Known as "katsu ika odori-don," this bizarre delicacy showcases a freshly killed squid that "dances" when it's doused in soy sauce.
The sight of small tentacles writhing on a bed of rice might not whet the appetite for some folks, but for others, it is just what one expects while eating a Japanese dish called katsu ika odori-don, otherwise known as the “dancing squid bowl.”
The dancing squid dish has become a global phenomenon thanks to a series of viral videos that show what appears to be a lifeless cephalopod springing back to life when doused in soy sauce. In fact, the squid isn’t alive at all and only appears to “dance” thanks to a chemical process instigated by the salt in the soy sauce.
So how did people come to create this bizarre dish in the first place? Here’s the story behind Japan’s popular dancing squid bowl.
Where Did The Dancing Squid Dish Come From?
This theatrical dish traditionally called katsu ika odori-don features rice or noodles in a bowl which is then topped with fish roe or eggs, seaweed, and fresh squid or cuttlefish. It can primarily be found in restaurants around the coastal Japanese prefectures of Aomori and Hokkaido, where the tradition likey began, though the historical roots of the odori-don dish have sparked some debate.
Some believe it is a modern interpretation of old Japanese practices like odorigui which means “dancing eating” and is the practice of eating something, usually tiny fish, while it’s still alive. The dancing squid dish could have also come from the more traditional practice of ikizukuri, which is when a chef prepares sashimi from live sea animals.
One experience food blogger posits that the practice of eating live animals originated in Japan as an “ostentatious display of wealth.”
There are others who believe that the dancing squid dish drew inspiration from the Korean dish sannakji, which is made from a live octopus.
Some scholars, however, believe that the dancing squid dish is simply a product of modern-day social media, which compels businesses like Ikkatei Tabiji Restaurant, an eatery in Hakodate, Japan, to come up with flashy food presentations.
The dancing squid dish first attracted global attention about a decade ago when Ikkatei Tabiji Restaurant began serving odori-don with the squid’s body still intact. When splashed with soy sauce, the dead squid began to “dance” on top of the bowl. It then quickly became an online spectacle and introduced the traditional dish to a whole new audience of Japanese and non-Japanese consumers.
But not everyone is amused by the dancing dish. In the beginning, the dancing squid drew fire from Western media, who questioned the ethics behind it. If the squid is “dead,” then how can it still be writhing on the plate? And if the sea creature is still moving while people consume it, could that be considered animal cruelty?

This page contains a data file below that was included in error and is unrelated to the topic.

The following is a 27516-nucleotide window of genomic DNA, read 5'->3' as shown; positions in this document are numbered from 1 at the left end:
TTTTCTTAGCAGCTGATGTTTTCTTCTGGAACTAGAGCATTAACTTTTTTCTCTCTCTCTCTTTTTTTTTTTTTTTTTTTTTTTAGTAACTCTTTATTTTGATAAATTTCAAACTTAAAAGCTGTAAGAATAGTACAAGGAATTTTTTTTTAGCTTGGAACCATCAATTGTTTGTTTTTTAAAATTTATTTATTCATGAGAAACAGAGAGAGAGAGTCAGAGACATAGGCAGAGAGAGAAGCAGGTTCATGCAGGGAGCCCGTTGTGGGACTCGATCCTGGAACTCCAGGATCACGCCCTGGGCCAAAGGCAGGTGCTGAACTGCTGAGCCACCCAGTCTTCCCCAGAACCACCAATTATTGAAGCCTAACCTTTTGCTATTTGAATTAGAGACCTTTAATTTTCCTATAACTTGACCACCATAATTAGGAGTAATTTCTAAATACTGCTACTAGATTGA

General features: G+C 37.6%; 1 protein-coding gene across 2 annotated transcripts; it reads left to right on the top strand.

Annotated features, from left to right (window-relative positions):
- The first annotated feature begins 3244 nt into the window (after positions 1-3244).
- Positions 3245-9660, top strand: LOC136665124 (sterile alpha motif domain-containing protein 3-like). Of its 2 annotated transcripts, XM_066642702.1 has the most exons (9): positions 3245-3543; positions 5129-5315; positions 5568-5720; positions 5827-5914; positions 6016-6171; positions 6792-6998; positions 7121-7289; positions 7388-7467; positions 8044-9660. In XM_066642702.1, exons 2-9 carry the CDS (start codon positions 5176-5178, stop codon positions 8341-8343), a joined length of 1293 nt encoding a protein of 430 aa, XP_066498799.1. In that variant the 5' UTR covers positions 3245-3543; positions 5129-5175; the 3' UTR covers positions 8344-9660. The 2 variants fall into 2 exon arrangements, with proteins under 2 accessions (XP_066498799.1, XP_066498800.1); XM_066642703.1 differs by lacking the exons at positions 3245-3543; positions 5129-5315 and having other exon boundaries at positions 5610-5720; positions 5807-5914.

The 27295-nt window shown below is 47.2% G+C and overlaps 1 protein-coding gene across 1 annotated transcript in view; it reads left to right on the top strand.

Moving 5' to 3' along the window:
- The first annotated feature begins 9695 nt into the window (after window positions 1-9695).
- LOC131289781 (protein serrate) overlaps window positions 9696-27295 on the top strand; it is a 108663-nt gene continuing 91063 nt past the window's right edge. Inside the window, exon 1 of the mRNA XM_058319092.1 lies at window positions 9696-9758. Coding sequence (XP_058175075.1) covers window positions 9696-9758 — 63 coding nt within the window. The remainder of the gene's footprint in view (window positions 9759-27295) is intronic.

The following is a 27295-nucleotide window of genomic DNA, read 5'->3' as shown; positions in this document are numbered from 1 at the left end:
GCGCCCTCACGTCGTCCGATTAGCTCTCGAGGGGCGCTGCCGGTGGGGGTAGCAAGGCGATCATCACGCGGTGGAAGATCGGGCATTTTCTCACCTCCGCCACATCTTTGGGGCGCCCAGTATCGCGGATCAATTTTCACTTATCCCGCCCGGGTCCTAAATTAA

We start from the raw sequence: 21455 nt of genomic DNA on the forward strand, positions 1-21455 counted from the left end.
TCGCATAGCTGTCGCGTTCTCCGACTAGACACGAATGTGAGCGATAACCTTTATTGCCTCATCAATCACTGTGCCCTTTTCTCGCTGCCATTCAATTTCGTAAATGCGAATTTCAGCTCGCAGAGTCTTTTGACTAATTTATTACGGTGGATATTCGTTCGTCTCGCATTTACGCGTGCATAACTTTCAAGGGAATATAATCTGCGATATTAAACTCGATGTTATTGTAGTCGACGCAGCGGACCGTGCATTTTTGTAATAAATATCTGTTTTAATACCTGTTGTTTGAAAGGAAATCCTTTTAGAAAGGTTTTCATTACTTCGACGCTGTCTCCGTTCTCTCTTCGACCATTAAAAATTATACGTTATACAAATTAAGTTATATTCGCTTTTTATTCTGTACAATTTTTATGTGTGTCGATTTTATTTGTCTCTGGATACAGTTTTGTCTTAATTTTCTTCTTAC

Science Reanimates A Lifeless Dish
Westerners concerned about animal cruelty should not worry because the squid prepared in odori-don is already dead by the time it reaches a customer’s bowl. The secret to the dancing squid can actually be explained through simple science.
“Most of the tissue in an organism that’s recently dead, recently killed, is actually still alive,” explained Charles Grisham, a chemistry professor at the University of Virginia. “In this case, even though the brain function is missing, the tissues will still respond to stimuli.”
Because the squid’s head and brain are removed for the dish, it doesn’t experience any pain during its soy sauce shower, either.
Japanese cuisine is known for its emphasis on fresh ingredients which makes this dancing spectacle possible. To prepare the odori-don, the chef swiftly cuts off the head of the squid before serving it on a bed of rice or noodles. Because its death was so recent, the squid’s muscle cells still retain Adenosine triphosphate (ATP), the main source for muscle contractions in animals.
When the soy sauce is poured, the ATP automatically responds to the sodium chloride (salt) in the sauce which causes the physical reaction of the dancing squid.
Interestingly, this phenomenon works whether or not the squid is wholly intact. Many restaurants serve the squid chopped into pieces, and still, spraying soy sauce on them brings the pieces “to life.” Of course, these results aren’t quite as dramatic as seeing a nearly-whole cephalopod “dance” around on your plate. As such, the theatrical presentation of the dancing squid bowl has now become a popular way to serve katsu ika odori-don across Japan.
A similar post-mortem physical reaction using cut frog legs was discovered by 18th-century scientists. It became the talk of the scientific community after Italian scientist Luigi Galvani placed a frog’s legs on an electrically-charged surface and touched the limbs with his scalpel, causing the frog legs to “dance.”
Galvani’s experiment became one of the early research foundations in anatomical movements, and his experiment has been recreated in the kitchen by home cooks. For example, a 2010 video in which frog-leg cutlets — a staple in French and Cajun cooking — appeared to be “dancing” after they were salted before being cooked has racked up 18 million views, and counting, as of this writing.
The dancing squid is certainly not suited for the more squeamish gastronomists amongst us. At the end of the day, the popularity of the dish is thanks to Japan’s zest for super-fresh ingredients and the shock-factor culture of our modern times.
Now that you’ve learned the electrifying secret behind Japan’s dancing squid dish, check out these 15 foods that were typical during Medieval times — but probably wouldn’t be eaten today. Then, learn about how scientists are turning human waste into food.